Some physicians are comfortable managing persistent megacolon for up to seven days in patients with no overt signs of perforation or worsening toxicity. Practically, the decision to proceed with surgery is almost certainly made on a case-by-case basis with a view to the patient’s present condition and comorbidities. It is important to note that, if missed, mortality from perforation is 40%, as opposed to 8% or less if surgery is performed in a more controlled setting. Read more »

Human gastric mucosal hydrophobicity and Helicobacter pylori infection: Subjects

One hundred patients were randomly recruited from endoscopy clinics in the North of England without prior knowledge of their H pylori status. The study was approved by the Leeds Health Authority clinical research ethics committee and the York research ethics committee. Written consent was obtained from and information sheets given to each patient. Patients were included in the study if they were not taking acid suppressive drugs, nonsteroidal anti-inflammatory drugs or receiving treatment for H pylori, Read more »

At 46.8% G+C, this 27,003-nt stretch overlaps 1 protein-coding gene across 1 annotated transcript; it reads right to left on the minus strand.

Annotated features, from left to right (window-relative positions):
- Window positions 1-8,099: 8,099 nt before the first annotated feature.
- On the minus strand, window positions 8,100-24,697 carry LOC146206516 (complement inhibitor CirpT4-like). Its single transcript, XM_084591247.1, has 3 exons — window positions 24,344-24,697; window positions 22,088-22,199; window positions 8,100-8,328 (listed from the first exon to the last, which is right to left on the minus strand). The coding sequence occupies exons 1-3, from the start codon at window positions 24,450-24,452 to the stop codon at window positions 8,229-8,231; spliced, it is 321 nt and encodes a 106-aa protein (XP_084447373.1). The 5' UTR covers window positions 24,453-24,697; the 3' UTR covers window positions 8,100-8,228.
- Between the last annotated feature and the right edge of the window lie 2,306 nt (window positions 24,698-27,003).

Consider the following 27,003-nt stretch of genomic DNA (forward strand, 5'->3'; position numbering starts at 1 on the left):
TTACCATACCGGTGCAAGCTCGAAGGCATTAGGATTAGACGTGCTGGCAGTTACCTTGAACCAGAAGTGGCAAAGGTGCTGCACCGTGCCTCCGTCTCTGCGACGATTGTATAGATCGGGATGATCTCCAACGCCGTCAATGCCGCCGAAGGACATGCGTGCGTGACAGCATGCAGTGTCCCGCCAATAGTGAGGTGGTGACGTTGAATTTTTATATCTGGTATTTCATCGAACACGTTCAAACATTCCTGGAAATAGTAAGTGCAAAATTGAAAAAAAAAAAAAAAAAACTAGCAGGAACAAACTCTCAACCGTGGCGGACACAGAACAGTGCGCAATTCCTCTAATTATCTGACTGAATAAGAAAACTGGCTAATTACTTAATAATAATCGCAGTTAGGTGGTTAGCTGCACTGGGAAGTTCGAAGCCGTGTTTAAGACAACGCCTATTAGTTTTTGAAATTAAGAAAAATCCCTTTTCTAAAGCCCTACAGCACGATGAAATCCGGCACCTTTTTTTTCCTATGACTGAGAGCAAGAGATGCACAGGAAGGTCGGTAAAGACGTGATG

Advances in the diagnosis and management of toxic megacolon (Part 3)

IBD-related casesThey were able to find only a single, small prospective study that identified gastric and small bowel distension as a significant predictor of a poor outcome in TM. Based on this review, we would emphasize the importance of a global assessment, including serial clinical examinations, laboratory tests and abdominal radiographs, when considering a diagnosis of TM. We would further recommend that all patients at risk for TM, even those with signs of only mild toxicity, should undergo a CT scan performed upon admission to identify possible complications. Read more »

Human gastric mucosal hydrophobicity and Helicobacter pylori infection